Collision in & of Darkness

Strange how the daily work of writing and reading sometimes criss-cross and crash into each other. Yesterday morning, as I was working on a complex/complicated translation of the variorum edition of Paul Celan’s “Meridian” essay, I again came across and adjusted a series of statements by Celan on the darkness of the poem. Here a few extracts:

It is common today to reproach poetry for its “obscurity.” — At this point permit me to quote abruptly — but hasn’t something opened up here suddenly? —, permit me to quote a line by Pascal, a line that I recently read in Lev Shestov: „Ne nous reprochez pas le manque de clarté puisque nous en faison profession!“ — That is, I believe, if not the congenital darkness, then however that darkness attributed to poetry for the sake of an encounter from a — perhaps self-created — distance or strangeness.The poem is born dark; which the poem has today..

* * *
[& from various notes towards that bit of the final essay:]

The poem coming into the world comes laden with world into the it, the world.

even the most “exoteric”, the most open poem is dark; and, permit me this maybe not totally superfluous indication: if any one poet was a vir clarus, it was Hölderlin.

* * *

… these words that, without making allowance for any supposed originality… — rather, laden also with this load, hope to find refuge once more as words . — We live in an era where one legitimizes oneself lengthily to the outside, so as not to have to justify oneself in front of oneself. In that sense, poetry, in its present mode, preserves for itself the darkness of the “illegitimate;” it presents itself without references, — without indications — thus without quotation marks.

* * *

I do not speak of the “modern” poem, I speak of the poem today. And to the essential aspects of this today — my today, for I do speak on my own behalf — belongs its lack of a future: I cannot keep from you that I do not know how to answer the question, toward what

– of which morrow the poem is moving; if the poem borders on such a morrow, then it possesses darkness. The poem’s hour of birth, ladies and gentlemen, lies in darkness. And there is little to suggest that… – it is the darkness just before dawn; I do not share this assumption.

The poem is dark qua poem.

***

…Into the world-. A congenital, constitutive darkness, then{.}, that belongs to the poem today.

Then, to change the day’s pace I turned to reading in post-colonial matters for a course I’ll teach this spring, and immediately got stopped in my tracks by this quote from Franz Fanon:

The business of obscuring language is a mask behind which stands out the much greater business of plunder.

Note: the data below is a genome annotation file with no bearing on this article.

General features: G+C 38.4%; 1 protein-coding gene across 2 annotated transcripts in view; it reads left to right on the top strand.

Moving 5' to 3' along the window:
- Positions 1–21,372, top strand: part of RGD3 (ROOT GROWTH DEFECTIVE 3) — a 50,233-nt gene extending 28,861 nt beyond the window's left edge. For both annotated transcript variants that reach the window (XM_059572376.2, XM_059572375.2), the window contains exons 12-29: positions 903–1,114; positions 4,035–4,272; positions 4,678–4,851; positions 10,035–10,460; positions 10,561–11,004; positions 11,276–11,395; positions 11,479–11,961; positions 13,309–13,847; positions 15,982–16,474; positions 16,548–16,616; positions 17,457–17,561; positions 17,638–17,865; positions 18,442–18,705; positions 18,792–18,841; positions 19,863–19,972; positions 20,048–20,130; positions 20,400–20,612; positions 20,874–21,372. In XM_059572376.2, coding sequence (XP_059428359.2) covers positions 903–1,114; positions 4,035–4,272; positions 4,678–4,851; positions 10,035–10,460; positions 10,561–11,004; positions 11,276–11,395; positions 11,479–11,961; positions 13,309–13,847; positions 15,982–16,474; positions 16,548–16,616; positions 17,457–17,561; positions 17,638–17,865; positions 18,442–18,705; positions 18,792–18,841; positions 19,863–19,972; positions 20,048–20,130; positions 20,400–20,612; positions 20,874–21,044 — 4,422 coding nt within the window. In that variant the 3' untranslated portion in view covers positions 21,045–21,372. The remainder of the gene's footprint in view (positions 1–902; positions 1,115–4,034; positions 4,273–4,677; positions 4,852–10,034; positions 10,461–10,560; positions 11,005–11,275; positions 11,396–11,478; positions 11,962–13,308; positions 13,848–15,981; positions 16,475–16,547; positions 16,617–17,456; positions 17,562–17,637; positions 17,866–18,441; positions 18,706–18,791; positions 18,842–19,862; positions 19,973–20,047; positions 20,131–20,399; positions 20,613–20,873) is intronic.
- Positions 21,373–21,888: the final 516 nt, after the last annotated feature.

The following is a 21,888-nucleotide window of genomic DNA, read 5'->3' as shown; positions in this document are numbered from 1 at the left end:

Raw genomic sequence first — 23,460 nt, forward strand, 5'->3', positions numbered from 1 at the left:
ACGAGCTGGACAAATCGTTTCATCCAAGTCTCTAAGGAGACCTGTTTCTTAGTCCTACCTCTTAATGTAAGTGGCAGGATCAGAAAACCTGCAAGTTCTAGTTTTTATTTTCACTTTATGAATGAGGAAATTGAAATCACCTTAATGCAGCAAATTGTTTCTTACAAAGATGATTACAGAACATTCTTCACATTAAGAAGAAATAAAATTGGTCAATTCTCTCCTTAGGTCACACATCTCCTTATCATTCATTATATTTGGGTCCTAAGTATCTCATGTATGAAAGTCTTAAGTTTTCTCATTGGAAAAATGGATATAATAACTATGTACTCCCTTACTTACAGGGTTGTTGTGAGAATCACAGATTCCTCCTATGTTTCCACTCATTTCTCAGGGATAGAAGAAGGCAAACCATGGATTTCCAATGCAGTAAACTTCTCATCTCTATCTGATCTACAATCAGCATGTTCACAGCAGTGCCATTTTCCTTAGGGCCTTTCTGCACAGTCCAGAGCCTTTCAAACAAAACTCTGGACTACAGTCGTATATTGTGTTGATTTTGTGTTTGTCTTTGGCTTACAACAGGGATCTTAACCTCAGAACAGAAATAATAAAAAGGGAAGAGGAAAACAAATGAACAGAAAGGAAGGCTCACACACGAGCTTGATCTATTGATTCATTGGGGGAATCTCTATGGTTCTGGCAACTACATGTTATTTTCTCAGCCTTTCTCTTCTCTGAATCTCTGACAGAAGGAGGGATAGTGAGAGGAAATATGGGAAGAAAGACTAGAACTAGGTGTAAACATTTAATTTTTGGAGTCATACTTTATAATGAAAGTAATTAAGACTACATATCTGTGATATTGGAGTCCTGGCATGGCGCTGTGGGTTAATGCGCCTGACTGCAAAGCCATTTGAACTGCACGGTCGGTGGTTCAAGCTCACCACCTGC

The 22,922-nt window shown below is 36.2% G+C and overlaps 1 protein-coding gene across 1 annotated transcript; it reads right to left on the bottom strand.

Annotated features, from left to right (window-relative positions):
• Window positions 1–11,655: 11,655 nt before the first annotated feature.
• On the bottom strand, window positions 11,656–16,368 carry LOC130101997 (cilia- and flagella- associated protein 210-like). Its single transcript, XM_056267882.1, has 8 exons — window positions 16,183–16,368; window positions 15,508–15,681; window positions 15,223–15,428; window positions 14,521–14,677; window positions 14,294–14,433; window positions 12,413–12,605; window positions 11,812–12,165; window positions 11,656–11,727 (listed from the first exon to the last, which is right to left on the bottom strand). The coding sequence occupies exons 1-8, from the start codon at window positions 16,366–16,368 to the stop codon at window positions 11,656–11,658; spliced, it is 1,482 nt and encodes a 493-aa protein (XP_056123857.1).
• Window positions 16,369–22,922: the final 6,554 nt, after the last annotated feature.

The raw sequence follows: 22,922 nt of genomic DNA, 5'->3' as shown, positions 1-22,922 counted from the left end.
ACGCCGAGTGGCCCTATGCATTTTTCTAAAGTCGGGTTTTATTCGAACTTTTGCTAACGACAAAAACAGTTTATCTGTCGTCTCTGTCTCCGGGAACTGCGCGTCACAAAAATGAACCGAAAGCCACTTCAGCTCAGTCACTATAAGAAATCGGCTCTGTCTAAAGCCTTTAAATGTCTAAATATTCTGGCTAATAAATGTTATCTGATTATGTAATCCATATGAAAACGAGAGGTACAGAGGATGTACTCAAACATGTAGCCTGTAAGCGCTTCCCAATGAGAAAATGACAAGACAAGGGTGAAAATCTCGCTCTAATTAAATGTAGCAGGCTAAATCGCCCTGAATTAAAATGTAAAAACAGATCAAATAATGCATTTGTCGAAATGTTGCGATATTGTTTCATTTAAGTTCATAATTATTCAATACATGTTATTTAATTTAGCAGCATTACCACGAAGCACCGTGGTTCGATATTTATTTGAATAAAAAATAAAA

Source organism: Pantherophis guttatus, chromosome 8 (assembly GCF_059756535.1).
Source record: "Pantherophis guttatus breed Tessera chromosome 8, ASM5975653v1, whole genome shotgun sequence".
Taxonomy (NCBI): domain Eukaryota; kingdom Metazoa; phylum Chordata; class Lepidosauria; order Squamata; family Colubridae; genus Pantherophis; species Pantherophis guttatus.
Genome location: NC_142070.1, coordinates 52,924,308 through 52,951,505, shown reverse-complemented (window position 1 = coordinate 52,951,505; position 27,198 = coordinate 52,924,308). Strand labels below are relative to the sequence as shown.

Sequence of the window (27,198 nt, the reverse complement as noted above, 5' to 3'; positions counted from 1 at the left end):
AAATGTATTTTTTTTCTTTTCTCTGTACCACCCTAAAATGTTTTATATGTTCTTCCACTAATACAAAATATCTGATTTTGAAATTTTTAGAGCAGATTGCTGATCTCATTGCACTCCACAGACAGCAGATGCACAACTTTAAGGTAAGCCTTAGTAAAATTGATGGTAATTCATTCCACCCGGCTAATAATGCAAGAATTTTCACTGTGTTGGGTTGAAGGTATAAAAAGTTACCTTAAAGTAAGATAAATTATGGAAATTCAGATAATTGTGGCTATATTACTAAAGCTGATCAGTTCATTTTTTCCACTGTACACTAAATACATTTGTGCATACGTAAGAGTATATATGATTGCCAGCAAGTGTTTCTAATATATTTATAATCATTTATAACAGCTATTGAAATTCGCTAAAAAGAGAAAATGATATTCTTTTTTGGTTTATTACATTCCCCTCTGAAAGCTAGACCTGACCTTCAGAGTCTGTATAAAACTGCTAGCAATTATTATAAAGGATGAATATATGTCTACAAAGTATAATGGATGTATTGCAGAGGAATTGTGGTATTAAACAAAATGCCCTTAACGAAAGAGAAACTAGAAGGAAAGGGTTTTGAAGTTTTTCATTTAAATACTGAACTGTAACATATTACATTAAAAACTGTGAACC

Obviously they are not in true opposition: Fanon is speaking of willful obfuscation in ideological discourse meant to do a snow job on a subjugated population while creating an alibi for the oppressor. Celan, on the other hand, speaks about a condition of poetry today, about the nature of language qua language and the poet’s job in relation to this phenomenological autopsy of the core matter of poetry. But again, as those two thoughts collide by the chance meeting on my translator’s operating table of two books that could be described as as different than an umbrella and a sewing machine, I hold my breath for a moment, wondering about the schizo-nature of our wanderings in language and the schizo-relations between language and world.
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1 Response

  1. Nicholas Manning says:

    One of those moments, rare perhaps, where art’s sociology, if nothing more than its ‘enracinement’ in a community, deeply comforts me :

    « Est-il légitime de s’autoriser de l’expérience de l’ineffable, qui est sans doute consubstantielle à l’expérience amoureuse, pour faire de l’amour comme abandon émerveillé à l’œuvre saisie dans sa singularité inexprimable la seule forme de connaissance qui convienne à l’œuvre d’art ? . . . A tous ces défenseurs de l’inconnaissable, acharnés à dresser les remparts imprenables de la liberté humaine contre les empiétements de la science, j’opposerai ce mot, très kantien, de Goethe, que tous les spécialistes des sciences naturelles et des sciences sociales pourraient faire leur : ‘Notre opinion est qu’il sied à l’homme de supposer qu’il y a quelque chose d’inconnaissable, mais qu’il ne doit pas mettre de limite à sa recherche.’ »

    Pierre Bourdieu, « Les Règles de l’Art »

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